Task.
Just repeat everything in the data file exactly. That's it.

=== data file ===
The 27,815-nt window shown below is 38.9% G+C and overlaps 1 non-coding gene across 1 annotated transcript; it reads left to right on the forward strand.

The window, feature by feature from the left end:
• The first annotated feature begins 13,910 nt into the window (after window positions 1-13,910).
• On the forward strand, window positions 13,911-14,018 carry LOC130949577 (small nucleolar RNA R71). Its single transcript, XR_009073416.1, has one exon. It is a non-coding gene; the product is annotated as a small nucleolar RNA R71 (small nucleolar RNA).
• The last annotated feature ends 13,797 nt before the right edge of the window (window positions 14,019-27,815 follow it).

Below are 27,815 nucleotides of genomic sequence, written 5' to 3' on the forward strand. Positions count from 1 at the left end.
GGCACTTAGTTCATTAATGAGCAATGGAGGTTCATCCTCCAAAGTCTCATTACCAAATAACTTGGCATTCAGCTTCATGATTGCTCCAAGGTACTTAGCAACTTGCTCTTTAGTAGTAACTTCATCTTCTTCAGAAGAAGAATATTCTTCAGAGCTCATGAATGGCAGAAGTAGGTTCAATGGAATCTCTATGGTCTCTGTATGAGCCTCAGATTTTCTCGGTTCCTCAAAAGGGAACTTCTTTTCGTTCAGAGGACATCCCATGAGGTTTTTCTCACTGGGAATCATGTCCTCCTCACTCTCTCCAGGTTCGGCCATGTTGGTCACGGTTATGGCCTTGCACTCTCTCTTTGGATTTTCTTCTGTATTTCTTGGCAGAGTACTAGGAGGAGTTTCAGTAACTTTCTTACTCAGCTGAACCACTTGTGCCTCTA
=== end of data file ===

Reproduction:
The 27,815-nt window shown below is 38.9% G+C and overlaps 1 non-coding gene across 1 annotated transcript; it reads left to right on the forward strand.

The window, feature by feature from the left end:
• The first annotated feature begins 13,910 nt into the window (after window positions 1-13,910).
• On the forward strand, window positions 13,911-14,018 carry LOC130949577 (small nucleolar RNA R71). Its single transcript, XR_009073416.1, has one exon. It is a non-coding gene; the product is annotated as a small nucleolar RNA R71 (small nucleolar RNA).
• The last annotated feature ends 13,797 nt before the right edge of the window (window positions 14,019-27,815 follow it).

Below are 27,815 nucleotides of genomic sequence, written 5' to 3' on the forward strand. Positions count from 1 at the left end.
GGCACTTAGTTCATTAATGAGCAATGGAGGTTCATCCTCCAAAGTCTCATTACCAAATAACTTGGCATTCAGCTTCATGATTGCTCCAAGGTACTTAGCAACTTGCTCTTTAGTAGTAACTTCATCTTCTTCAGAAGAAGAATATTCTTCAGAGCTCATGAATGGCAGAAGTAGGTTCAATGGAATCTCTATGGTCTCTGTATGAGCCTCAGATTTTCTCGGTTCCTCAAAAGGGAACTTCTTTTCGTTCAGAGGACATCCCATGAGGTTTTTCTCACTGGGAATCATGTCCTCCTCACTCTCTCCAGGTTCGGCCATGTTGGTCACGGTTATGGCCTTGCACTCTCTCTTTGGATTTTCTTCTGTATTTCTTGGCAGAGTACTAGGAGGAGTTTCAGTAACTTTCTTACTCAGCTGAACCACTTGTGCCTCTA